I've got a plumber (who I really trust) coming out tomorrow to
temporarily cut into one of my main cast iron waste stacks. Reason:
there is a crack in the foundation right behind the stack that is
going to be treated tomorrow with epoxy injection -- and the stack is
in the way.
Once the crack in the foundation has been treated, the plumber is
going to replace the cut-out section of cast iron pipe with PVC.
My worries: the waste stack runs all the way up to the 2nd floor (and
out the roof through the attic, so technically through to the 3rd
floor). Everything I read says you MUST support the stack when making
a cut like this.
I asked my plumber (very reputable company and he has done alot of
work in this house for me -- all of which has been good) if he would
need to support the pipe before making the cut. He said "no" -- but if
when he began to cut he though it needed it, he would support it from
below (in the basement, where he'll be cutting).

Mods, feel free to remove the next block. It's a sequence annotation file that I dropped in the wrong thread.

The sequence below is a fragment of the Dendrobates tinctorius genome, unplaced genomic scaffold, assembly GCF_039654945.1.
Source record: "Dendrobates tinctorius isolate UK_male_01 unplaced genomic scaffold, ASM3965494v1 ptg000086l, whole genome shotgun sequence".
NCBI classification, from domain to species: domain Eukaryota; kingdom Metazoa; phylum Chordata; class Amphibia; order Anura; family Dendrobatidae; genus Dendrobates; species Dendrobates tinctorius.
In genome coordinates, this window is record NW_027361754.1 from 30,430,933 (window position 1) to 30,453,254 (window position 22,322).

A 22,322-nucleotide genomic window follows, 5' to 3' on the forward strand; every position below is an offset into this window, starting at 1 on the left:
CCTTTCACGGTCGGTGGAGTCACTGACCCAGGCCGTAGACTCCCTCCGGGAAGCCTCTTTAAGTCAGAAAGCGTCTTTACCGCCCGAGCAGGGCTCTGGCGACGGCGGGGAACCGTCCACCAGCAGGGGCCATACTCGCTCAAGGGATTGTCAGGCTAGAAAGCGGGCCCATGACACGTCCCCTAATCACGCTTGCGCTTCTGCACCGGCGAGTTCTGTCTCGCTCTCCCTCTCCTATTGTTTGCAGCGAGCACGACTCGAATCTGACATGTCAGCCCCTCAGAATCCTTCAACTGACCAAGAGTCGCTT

I am worried about this. It's a beautiful 1930s Tudor-revival era
brick & mortar home -- built like a tank -- and I don't want to have
all kinds of damage to the plumbing connections in the walls that
connect to this waste stack when it gets cut (I hesitated even doing
this, but the crack in the foundation is something that appears to
have needed attention for a long time -- it gets water, although I've
fixed most of that problem from the outside).
Help. What do I tell my plumber? Do I insist that he install a brace?
Does it need to be a permanent brace? I can't imagine how tying in PVC
w/neoprene gaskets is going to support the weight of this stack. How
does this work? Should I be worried -- or trust this guy (who has 40
years of experience in this area, working on these types of homes)?
Thanks for any guidance you can provide!